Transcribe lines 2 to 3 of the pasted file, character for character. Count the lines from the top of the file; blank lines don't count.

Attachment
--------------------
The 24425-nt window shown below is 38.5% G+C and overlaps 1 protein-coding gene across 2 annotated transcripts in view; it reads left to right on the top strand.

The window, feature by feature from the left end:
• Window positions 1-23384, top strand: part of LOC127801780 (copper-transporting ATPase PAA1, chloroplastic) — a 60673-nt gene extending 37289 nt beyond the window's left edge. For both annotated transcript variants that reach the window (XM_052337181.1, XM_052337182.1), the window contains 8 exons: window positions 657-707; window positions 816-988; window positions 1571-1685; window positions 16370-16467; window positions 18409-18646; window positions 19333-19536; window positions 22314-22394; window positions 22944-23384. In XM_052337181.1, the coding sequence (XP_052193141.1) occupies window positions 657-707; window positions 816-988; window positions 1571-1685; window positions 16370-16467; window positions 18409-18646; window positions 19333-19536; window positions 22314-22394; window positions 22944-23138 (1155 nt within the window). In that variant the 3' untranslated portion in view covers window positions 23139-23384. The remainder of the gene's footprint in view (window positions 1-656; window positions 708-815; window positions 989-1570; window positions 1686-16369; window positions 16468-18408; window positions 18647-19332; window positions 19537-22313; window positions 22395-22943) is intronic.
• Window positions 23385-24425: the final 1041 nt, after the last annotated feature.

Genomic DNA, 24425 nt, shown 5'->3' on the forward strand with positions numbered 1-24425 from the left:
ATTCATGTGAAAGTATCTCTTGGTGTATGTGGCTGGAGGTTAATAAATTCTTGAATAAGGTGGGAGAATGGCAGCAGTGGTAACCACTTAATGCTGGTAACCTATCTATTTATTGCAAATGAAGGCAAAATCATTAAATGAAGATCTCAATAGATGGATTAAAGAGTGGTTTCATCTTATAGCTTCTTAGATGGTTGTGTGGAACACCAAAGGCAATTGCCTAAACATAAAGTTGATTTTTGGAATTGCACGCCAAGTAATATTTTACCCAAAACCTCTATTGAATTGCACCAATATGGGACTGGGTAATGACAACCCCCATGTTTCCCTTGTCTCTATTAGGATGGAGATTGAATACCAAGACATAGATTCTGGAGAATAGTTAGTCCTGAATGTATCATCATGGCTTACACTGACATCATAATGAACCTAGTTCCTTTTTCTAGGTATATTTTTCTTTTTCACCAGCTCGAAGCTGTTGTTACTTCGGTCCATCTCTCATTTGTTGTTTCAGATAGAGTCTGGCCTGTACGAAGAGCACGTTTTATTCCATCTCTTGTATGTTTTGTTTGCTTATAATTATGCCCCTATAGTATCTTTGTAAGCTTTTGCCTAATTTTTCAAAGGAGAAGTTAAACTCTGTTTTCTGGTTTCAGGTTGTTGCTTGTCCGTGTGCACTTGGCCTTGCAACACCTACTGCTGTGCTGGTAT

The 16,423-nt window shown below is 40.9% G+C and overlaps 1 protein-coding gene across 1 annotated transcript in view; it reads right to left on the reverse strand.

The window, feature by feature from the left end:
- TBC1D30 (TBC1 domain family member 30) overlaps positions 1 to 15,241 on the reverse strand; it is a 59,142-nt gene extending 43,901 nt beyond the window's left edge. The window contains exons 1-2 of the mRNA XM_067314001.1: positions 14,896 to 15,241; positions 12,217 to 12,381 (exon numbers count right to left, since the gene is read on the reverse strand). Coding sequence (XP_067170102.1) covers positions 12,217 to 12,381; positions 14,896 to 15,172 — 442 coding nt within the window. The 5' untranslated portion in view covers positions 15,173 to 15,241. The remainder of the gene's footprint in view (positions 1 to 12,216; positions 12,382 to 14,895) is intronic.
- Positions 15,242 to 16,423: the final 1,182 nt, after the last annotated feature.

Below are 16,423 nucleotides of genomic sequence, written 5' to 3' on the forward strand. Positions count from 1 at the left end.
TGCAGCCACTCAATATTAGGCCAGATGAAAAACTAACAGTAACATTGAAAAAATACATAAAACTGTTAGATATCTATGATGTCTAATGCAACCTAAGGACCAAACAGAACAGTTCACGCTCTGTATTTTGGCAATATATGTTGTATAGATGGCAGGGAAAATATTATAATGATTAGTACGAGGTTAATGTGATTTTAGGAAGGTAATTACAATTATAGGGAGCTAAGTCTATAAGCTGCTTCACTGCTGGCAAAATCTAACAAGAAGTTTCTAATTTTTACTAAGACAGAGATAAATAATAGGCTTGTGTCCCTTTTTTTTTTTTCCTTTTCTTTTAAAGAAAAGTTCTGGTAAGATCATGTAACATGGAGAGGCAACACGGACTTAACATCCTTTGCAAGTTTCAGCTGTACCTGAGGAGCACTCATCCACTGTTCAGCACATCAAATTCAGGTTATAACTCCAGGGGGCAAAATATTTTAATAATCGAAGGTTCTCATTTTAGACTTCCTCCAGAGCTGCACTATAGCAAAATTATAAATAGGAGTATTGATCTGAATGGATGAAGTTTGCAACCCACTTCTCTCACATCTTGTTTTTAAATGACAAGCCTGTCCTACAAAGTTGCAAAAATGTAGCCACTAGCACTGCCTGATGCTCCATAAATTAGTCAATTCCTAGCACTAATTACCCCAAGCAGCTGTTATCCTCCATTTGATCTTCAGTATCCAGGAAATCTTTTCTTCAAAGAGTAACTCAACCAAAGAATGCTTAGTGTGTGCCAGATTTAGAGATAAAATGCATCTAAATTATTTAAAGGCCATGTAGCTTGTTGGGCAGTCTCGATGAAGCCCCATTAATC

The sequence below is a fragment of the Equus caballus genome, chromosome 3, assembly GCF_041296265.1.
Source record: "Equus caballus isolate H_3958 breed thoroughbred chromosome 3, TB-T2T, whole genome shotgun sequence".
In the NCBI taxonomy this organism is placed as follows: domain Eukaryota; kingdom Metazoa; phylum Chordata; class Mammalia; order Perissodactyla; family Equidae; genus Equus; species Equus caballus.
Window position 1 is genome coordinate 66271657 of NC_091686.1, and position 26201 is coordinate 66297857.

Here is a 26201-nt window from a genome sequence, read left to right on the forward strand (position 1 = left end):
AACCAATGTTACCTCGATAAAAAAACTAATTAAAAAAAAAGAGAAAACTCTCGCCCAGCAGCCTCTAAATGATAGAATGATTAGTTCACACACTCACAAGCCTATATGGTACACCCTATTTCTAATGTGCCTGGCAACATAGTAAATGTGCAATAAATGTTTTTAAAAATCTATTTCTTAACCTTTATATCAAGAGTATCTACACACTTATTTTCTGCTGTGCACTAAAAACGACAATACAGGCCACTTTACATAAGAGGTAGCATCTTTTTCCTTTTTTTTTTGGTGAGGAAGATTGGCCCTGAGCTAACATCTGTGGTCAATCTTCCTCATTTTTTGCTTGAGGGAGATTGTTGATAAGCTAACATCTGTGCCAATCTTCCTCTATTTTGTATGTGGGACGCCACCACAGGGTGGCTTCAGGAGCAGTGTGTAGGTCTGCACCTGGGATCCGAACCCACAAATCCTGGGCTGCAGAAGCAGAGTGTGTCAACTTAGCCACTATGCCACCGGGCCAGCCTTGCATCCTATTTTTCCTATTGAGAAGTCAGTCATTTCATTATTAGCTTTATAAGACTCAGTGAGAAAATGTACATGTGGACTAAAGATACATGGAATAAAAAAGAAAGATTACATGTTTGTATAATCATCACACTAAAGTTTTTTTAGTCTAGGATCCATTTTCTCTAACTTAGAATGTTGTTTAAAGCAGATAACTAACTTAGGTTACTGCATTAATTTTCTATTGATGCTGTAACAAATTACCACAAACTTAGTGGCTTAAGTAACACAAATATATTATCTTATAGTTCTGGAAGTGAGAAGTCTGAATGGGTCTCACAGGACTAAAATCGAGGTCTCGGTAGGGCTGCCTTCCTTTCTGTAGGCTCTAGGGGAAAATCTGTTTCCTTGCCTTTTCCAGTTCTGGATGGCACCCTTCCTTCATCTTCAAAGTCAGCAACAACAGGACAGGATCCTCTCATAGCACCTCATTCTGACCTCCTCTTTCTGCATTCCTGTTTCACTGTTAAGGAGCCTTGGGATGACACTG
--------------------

The window, feature by feature from the left end:
• Window positions 1-23384, top strand: part of LOC127801780 (copper-transporting ATPase PAA1, chloroplastic) — a 60673-nt gene extending 37289 nt beyond the window's left edge. For both annotated transcript variants that reach the window (XM_052337181.1, XM_052337182.1), the window contains 8 exons: window positions 657-707; window positions 816-988; window positions 1571-1685; window positions 16370-16467; window positions 18409-18646; window positions 19333-19536; window positions 22314-22394; window positions 22944-23384. In XM_052337181.1, the coding sequence (XP_052193141.1) occupies window positions 657-707; window positions 816-988; window positions 1571-1685; window positions 16370-16467; window positions 18409-18646; window positions 19333-19536; window positions 22314-22394; window positions 22944-23138 (1155 nt within the window). In that variant the 3' untranslated portion in view covers window positions 23139-23384. The remainder of the gene's footprint in view (window positions 1-656; window positions 708-815; window positions 989-1570; window positions 1686-16369; window positions 16468-18408; window positions 18647-19332; window positions 19537-22313; window positions 22395-22943) is intronic.